ITN On-Court Assessment

The ITF recommends that if insufficient competitive results exist for a player to be accurately rated, that the ITN On-Court Assessment should be used as the next best way to rate the player. In light of the fact that some recreational players are not able (for different reasons) to play competitively, the ITF would recommend that these players are allowed to improve their ITN rating up to ITN 7 by completing the ITN On-Court Assessment. After players reach a rating of ITN 7 their ITN rating should only be adjusted through competition results.

It is recognised that the ITN On-Court Assessement is an excellent promotional tool for players of all levels and it will allow players of all levels to measure their improvement and development in specific areas related to their level of play. It can also provide a form of accountability to coaches working with starter and recreational players. Coaches should ask the following example questions to assess the player's level:

After a certain amount of coaching is the player more accurate, more consistent, hitting with more depth and power etc.

Are the coaches helping the player to play more effectively?


Non-objective methods of rating players

Independent verifiers / classifiers

Some National Associations may want to pass the responsibility for rating players to independent persons who understand the ITN system. These persons could be the club coach / club manager / tournament director and would be expected to use the ITN Description of Standards guidelines to rate players. Some National Associations have already produced videos to help these classifiers with their task.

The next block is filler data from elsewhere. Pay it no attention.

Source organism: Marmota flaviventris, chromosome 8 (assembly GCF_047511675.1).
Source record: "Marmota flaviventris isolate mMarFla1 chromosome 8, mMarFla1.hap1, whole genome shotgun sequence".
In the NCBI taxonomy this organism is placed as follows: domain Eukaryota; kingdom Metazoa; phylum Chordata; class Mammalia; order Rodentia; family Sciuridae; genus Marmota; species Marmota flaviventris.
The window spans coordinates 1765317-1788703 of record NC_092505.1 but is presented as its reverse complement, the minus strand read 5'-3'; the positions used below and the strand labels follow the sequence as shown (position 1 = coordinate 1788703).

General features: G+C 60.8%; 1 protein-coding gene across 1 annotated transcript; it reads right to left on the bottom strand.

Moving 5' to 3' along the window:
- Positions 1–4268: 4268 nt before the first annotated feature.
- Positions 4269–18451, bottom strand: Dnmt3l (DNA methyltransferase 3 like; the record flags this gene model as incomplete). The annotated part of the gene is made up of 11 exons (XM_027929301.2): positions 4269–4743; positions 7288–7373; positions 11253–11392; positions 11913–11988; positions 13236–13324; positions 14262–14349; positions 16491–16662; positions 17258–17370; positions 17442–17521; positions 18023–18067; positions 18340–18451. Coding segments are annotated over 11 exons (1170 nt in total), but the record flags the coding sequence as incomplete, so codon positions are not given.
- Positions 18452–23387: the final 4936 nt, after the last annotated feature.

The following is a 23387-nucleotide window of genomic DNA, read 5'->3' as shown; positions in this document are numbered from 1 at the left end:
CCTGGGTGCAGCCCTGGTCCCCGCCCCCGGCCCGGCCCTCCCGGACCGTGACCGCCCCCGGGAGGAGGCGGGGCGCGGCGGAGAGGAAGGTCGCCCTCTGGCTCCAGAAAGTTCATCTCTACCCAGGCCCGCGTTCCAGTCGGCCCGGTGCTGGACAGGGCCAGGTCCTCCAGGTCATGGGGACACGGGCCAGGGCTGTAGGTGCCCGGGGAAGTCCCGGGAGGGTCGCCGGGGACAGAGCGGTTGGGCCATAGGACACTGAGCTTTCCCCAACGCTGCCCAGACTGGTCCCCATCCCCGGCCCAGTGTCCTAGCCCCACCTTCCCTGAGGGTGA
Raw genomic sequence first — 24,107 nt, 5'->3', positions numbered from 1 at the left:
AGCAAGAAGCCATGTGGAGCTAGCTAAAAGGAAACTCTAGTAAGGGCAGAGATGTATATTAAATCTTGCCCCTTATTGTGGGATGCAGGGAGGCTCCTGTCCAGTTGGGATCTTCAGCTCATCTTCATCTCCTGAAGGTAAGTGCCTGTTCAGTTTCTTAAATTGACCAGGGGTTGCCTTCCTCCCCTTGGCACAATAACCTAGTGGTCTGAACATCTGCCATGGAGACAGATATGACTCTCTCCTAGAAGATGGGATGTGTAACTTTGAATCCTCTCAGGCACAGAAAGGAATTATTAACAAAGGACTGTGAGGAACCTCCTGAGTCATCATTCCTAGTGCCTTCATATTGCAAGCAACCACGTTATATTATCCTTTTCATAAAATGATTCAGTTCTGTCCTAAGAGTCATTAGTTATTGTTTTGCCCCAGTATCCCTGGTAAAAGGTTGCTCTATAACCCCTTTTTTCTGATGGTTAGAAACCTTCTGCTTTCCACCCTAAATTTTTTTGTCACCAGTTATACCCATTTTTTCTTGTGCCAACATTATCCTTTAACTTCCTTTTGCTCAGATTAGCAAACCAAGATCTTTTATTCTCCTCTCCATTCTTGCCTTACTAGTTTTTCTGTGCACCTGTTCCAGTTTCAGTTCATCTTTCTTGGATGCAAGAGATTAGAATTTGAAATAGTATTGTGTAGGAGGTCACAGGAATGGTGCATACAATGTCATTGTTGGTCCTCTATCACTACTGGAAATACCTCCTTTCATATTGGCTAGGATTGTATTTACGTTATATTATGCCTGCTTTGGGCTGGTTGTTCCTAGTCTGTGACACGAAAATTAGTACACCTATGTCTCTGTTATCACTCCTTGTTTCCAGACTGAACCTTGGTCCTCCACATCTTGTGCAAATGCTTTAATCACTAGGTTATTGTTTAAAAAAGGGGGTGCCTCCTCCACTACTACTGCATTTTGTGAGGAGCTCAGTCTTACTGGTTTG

Self-rating

Players can rate themselves using the ITN Description of Standards guidelines provided, click here. It is recognised that independent verifiers / classifiers and self-rating is usually less accurate than using the competitive history or the objective ITN On Court Assessment. Whichever method is used, once the player is rated and begins to play matches at their level (i.e. within their ITN rating category), their rating should move (according to the results against other rated players) to the correct ITN within a relatively short time. If players are not able to play in regular rated competition they may choose to retake the objective ITN On Court Assessment to measure their improvement.

Players can enter their ITN in their profile logging into their account in
ti.tournamentsoftware.com. The ITN option is available on the ‘overview’ page (left panel). Once this is done the number will remain unchanged until the periodic calculations using tournament results  are processed (yearly in November).

 


Different competitive groups